Menopause can get in the way of how we see ourselves. Our personal identity is made up of a number of things – our name, age, profession, to name a few. But really it is anything and everything that makes us who we are.
There are times in life when the way we perceive ourselves changes, for better or worse. Maybe after an illness or relationship breakdown, or career change, marriage or parenthood.
And menopause can be one of these times for women, with some finding their own personal identity is really rocked by the physical and psychological changes they’re experiencing.
Finding ourselves and staying there
If you haven’t already heard the song from the film The Greatest Showman, then take a moment to look at the YouTube version recorded in the studio at the first run-through to get the production green-lit.
If ever there was an identity statement, this is one with bells on! It’s easy to understand why it has become an anthem to accompany your energetic self bursting out into the world.
Sung by Keala Settle, who plays the bearded lady, she offers a personal, passionate and incredibly emotive performance in the recording studio. There is no acting here. Just an unstoppable outpouring of truthful core identity.
Where does menopause fit into this? Well, in my role as executive coach, leadership mentor and life transitions coach, I have often worked with women who hold a belief that work colleagues will “think I am a menopausal woman”.
Once I hear any form of identity statement, especially one that is limiting in its acceptance that we are all so much more than the part in focus at that precise moment in time, I become curious.
What do I mean by that? Let me introduce you to one of the most powerful models that a coach can have in their knowledge base: the Logical Levels model. This comes from Robert Dilts and is based on the original work of Gregory Bateson.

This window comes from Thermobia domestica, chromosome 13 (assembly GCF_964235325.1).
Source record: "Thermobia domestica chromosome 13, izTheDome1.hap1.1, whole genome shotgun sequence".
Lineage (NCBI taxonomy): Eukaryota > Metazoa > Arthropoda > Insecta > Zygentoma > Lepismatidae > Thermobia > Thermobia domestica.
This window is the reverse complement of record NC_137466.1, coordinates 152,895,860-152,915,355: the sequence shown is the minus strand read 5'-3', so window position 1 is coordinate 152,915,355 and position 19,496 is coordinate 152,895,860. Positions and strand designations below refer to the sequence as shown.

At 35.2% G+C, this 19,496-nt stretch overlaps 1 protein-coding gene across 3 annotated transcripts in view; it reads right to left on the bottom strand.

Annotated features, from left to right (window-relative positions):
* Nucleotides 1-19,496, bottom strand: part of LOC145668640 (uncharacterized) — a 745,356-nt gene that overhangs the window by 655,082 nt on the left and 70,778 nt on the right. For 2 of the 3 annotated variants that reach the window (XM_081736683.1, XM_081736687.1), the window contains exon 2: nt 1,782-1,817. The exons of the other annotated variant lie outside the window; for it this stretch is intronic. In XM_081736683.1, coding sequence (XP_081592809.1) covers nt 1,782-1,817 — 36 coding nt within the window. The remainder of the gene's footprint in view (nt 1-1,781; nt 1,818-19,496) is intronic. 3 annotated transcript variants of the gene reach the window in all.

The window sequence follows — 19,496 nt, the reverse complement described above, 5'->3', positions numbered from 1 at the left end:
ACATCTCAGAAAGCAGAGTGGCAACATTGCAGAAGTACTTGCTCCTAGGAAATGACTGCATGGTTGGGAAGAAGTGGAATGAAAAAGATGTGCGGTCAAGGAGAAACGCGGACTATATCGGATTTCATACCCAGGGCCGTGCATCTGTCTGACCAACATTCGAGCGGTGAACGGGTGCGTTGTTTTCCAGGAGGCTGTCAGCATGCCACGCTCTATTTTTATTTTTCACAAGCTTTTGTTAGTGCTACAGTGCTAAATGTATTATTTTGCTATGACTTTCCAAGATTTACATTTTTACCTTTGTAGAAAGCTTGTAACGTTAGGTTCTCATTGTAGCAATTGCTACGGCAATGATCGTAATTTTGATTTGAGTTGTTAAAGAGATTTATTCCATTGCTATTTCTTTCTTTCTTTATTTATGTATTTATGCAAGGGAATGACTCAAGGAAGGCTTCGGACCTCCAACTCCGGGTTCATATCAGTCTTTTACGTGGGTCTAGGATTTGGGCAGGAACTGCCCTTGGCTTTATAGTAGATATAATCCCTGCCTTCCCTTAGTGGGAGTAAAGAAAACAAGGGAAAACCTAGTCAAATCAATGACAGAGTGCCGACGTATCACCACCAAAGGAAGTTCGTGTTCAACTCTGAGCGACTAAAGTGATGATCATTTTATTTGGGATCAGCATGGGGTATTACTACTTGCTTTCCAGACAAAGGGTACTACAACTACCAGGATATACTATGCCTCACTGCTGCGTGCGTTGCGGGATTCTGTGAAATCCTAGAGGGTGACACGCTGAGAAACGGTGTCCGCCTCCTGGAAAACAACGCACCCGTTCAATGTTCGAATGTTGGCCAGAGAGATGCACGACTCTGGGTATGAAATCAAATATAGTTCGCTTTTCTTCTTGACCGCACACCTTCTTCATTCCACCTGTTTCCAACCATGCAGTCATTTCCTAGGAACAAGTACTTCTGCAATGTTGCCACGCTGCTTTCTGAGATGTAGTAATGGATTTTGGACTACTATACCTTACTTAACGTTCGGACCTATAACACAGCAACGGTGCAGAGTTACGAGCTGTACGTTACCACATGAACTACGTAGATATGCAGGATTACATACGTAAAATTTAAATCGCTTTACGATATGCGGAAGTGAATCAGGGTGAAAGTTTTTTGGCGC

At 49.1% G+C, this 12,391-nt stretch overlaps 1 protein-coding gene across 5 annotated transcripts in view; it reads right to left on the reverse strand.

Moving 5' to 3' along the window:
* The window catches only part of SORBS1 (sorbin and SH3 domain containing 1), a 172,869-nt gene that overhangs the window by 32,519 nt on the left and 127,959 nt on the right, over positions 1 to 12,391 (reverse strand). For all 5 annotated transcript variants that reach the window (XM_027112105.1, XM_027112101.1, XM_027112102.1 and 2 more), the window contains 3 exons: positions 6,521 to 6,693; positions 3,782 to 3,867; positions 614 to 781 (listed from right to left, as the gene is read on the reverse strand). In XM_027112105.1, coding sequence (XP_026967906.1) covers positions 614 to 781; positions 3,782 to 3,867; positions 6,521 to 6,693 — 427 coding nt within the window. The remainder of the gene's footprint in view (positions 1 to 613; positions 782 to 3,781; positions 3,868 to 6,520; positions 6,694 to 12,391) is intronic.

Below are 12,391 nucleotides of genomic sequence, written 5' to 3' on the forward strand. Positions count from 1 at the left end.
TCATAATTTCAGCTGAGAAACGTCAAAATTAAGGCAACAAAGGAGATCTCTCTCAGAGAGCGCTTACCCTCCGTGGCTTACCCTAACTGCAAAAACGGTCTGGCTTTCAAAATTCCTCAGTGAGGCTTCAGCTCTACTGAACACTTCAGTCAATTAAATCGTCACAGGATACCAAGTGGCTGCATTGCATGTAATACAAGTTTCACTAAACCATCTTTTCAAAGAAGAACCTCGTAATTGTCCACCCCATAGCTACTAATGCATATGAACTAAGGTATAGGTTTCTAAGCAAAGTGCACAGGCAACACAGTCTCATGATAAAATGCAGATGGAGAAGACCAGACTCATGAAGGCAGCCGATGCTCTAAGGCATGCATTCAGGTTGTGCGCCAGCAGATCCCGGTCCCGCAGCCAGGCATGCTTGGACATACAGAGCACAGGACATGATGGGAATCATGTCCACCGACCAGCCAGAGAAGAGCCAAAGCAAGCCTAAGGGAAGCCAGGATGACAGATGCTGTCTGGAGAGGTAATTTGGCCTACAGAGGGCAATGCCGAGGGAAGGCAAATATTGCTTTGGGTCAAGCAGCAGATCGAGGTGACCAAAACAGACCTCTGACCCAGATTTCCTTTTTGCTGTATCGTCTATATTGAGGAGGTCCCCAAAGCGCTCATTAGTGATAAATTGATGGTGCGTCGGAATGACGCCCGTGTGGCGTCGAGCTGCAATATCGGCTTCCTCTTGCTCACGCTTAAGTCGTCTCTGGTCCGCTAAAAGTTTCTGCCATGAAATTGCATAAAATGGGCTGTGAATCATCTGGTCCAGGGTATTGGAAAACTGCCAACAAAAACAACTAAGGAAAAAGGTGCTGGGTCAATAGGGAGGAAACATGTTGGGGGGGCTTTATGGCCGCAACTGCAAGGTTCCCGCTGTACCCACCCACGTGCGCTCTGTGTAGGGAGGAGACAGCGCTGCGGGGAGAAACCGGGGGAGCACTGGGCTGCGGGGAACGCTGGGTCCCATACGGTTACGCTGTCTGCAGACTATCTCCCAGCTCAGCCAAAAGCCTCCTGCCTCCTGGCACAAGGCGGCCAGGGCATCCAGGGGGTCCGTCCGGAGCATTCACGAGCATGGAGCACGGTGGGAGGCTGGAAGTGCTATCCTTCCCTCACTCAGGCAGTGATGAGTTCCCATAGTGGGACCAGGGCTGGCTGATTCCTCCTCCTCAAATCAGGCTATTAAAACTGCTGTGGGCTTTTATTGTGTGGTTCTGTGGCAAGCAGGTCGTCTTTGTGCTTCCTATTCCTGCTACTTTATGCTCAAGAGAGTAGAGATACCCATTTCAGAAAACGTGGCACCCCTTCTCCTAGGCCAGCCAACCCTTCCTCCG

The model includes six levels, and through these, we are able to consider and reflect how aligned we are with our reason for being and our true self.
The Logical Levels:
- Mission. What is your life in service of? What are your dreams and ambitions, what will be your legacy?
- Identity. Who are you? All the parts!
- Beliefs and Values. What is important to you? What do you value? What beliefs support your mission? Why do some of your beliefs get in the way of your mission?
- Skills and Capabilities. What skills and capabilities do you have now? Which ones will you consider or would like to develop for your future?
- Behaviour. What will you do as the person you really are with your eye on your mission?
- Environment. Where will you be? Get a real sense of how the environment around you will be as you focus on your mission.
Redefining ourselves during menopause
For example, a female client may tell me: “I don’t want to be known as a menopausal woman. I know I am forgetful, I am slower than I used to be because I am tired all the time, I suffer from really uncomfortable temperature variations and I just don’t think I am any good at my job anymore.”
Within that statement there are beliefs being driven by the assumed identity. A menopausal woman and in turn this identity is spawning other limiting beliefs (forgetful, slow, no longer any good at the job).
Negative beliefs about our skills and capabilities can lead to different behaviours, which in turn have an impact on the environment in which this woman works and lives.
Supporting her to reconnect to her Mission level it is possible, through mental imagery, for her to re-awaken her dreams, aspirations and purpose for being. From here, she can zoom out from the spot she’s in and picture herself in the future, leading a fulfilling and achievable life.
If you allow your identity to become defined by a natural biological process that you are going through or, even worse, allow someone else to define your identity by their perceptions of what is happening with you, then you might have to wait a long time to let out a joyful, impulsive and gloriously vibrant rendition of This is Me!
Do watch and catch yourself if you say: “I couldn’t sing like that”. That, of course is only a belief. You might not have the skills and capabilities just yet but if you want to make a difference in the world your voice alone will do. It doesn’t have to be to operatic standard. Just let it be heard.
I dare you! Play the song and stand in front of the mirror and let rip. You won’t regret it.
Because above all else, you are you, menopause does not have to get in the way of that.